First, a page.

Republican presidential candidate former Pennsylvania Sen. Rick Santorum speaks at to reporters at a campaign event as his wife Karen, left, listens Sunday, Jan. 8, 2012, in Greenville, S.C.
It used to be that “evangelical” and “Catholic” were mutually exclusive opposites. The near-win in the Iowa caucuses by Catholic Rick Santorum, raises questions about how evangelicals and Catholics work together in politics –both on a pragmatic level and on a spiritual level. I saw this happen in Puerto Rico where ex-Governor Pedro Rosselló declared himself to be of both religions. Ditto for Senator Marco Rubio of Florida. But while this twining of religious outlooks makes sense politically, it causes confusion theologically. As the archbishop of San Juan said about Mr. Rosselló: “He’s undergoing an identity crisis.” Does that judgment apply to Rick Santorum’s Catholicism?
Mr. Santorum clearly identifies with the anti-federal government line of most Republican candidates this presidential season. But unlike Puerto Rico’s ex-governor and current Florida Senator, he suffers no divided church loyalties. He belongs to St. Catherine of Siena Parish in Virginia, a favorite of Opus Dei. Santorum’s appeal to evangelicals seems to be based on his frequent invocations of his faith as personal witness and his willingness to refer to religion in shaping legislation. He also trumpets values shared by conservative Catholics and evangelicals, to political success, in Iowa at least.
I have found two threads in Santorum’s message which I attribute to his Catholic convictions. He denounces government programs for creating a “culture of dependency,” a concept derived from Blessed John Paul II’s
. The pope denounced “the Welfare State” for “depriving society of its responsibility” and objected to this top-down approach to poverty because it …
“…leads to a loss of human energies and an inordinate increase of public agencies, which are dominated more by bureaucratic ways of thinking than by concern for serving their clients, and which are accompanied by an enormous increase in spending. (#48)”
After gutting federal social service programs Santorum expects individuals and state governments to address legitimate needs in the absence of control from Washington — and to do it better. Mr. Santorum thus places himself as the third way between socialism, i.e. “state capitalism” (#35) and the nothing-at-all option (#19) of libertarians. He embraces the pope’s teaching for the “strict duty of justice and truth…not to allow those burdened by such needs to perish.” (#34) Faithfulness to this part of papal teaching helps reconcile his right-wing Republican policies with Catholicism.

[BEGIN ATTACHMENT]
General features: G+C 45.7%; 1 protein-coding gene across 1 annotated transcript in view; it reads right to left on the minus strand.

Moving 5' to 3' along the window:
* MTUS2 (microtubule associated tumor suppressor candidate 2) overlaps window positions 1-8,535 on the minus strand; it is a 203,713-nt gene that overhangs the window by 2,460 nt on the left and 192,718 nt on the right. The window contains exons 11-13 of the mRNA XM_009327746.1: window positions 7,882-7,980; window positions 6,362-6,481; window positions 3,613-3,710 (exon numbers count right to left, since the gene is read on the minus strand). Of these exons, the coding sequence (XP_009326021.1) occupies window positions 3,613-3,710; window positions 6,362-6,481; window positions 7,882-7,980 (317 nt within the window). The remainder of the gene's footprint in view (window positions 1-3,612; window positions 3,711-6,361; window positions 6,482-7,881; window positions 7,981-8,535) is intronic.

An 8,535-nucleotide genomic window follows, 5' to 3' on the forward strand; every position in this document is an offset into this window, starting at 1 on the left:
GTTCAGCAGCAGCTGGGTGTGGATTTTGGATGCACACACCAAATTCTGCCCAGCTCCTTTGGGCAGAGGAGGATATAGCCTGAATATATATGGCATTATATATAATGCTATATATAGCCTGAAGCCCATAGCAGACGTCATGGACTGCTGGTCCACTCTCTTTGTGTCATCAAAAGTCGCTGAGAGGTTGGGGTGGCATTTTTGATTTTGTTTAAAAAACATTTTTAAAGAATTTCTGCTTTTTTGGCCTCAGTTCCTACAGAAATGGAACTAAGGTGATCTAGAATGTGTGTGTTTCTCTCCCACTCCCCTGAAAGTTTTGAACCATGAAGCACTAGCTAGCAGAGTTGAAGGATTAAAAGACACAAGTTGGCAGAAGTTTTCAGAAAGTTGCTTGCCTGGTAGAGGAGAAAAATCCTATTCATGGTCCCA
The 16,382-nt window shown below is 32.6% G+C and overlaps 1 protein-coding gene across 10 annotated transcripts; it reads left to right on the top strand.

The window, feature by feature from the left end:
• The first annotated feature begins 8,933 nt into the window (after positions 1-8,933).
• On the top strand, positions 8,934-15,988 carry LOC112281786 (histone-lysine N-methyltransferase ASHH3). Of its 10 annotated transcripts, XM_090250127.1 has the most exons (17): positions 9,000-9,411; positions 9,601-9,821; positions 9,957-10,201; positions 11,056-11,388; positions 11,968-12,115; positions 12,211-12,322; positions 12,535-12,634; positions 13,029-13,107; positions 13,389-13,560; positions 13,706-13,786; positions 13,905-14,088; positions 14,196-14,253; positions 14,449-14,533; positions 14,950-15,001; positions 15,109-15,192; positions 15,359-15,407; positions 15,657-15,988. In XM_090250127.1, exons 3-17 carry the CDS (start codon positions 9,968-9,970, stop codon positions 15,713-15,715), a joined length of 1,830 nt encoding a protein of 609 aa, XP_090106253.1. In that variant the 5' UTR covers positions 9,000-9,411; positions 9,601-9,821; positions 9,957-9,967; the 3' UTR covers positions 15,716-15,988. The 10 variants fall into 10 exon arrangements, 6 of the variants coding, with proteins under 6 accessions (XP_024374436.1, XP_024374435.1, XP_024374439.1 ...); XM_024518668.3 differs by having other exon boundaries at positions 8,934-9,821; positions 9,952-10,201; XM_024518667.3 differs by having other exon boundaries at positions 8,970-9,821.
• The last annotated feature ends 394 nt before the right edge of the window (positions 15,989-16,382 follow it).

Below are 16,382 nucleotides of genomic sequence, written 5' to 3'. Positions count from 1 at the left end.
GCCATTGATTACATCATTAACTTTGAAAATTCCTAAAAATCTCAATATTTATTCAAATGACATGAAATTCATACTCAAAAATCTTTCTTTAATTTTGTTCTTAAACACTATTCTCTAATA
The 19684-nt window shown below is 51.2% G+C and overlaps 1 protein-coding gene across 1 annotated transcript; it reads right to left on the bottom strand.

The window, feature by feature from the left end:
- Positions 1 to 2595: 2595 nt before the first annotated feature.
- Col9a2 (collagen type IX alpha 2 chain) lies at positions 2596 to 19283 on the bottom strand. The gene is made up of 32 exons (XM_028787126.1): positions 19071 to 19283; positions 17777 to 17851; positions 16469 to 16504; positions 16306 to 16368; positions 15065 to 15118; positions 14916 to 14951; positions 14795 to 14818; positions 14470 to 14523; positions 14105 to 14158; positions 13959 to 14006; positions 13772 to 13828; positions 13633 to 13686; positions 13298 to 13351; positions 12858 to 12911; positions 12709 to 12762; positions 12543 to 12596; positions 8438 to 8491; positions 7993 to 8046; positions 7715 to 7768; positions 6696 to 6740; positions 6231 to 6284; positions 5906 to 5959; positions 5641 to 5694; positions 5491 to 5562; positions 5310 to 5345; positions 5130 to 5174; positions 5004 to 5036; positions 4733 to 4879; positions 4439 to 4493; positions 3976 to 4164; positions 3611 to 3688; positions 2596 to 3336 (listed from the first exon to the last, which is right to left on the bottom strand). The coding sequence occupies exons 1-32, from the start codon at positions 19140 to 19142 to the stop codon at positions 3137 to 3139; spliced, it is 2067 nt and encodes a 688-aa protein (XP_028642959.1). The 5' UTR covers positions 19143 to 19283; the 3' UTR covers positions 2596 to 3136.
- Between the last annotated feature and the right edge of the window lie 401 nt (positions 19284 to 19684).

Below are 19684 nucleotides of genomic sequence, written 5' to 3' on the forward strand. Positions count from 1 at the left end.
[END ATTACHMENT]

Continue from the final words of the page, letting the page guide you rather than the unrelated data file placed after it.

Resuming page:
There are questions to be asked, however, when the rest of papal teaching is added to his preference for segments favorable to GOP politics. If government largesse creates a negative dependency for poor individuals, wouldn’t Santorum’s proposed elimination of capital gains while extending corporate give-aways create a similar dependency for rich corporations? Centesimus annus explicitly rejects (#42) the type of capitalism where “freedom in the economic sector is not circumscribed within a strong juridical framework which places it at the service of human freedom in its totality.” Catholic Democrats would likely view the EPA, Obama’s Affordable Health Care Act, Dodd-Frank legislation and the Consumer Financial Protection Agency as the pope’s “strong juridical framework” putting capitalism’s excesses in check: Mr. Santorum does not. Should we mention his opposition to the bishops on immigration, environmental issues, and state-conducted torture.?
The former senator’s record for embracing Catholic theology on birth control, abortion and same-sex marriage is the second line of Catholic thinking. Santorum has suggested that states might outlaw the sale of contraceptives, he pushes for a constitutional amendment against all abortions even in cases of rape and incest, he would declare the fertilized ovum a human person and he would seek to annul all same-sex marriages when president. There is no doubt that these policies are theologically orthodox: the question remains if they are politically possible.
Catholics should respect the authenticity of Santorum’s political application of theological principles while reserving their own rights to choose within the boundaries of Catholic freedom. The strongest negative in Santorum’s public profession of religion is what I characterize as “smug elitism” that disdains contrary opinions. Santorum does not just oppose gay marriage, he considers homosexual behavior degenerate. He proves he is not a racist because he supports African-Americans becoming Republicans. He claims that criticizing him demonstrates anti-Catholic bigotry from liberals.
Is such sanctimony attributable to the secretive Opus Dei that he esteems? Is it a product of a culture warrior mentality that sets up opponents as moral adversaries? Are those good things? How people resolve these issues will probably determine if they vote for Santorum.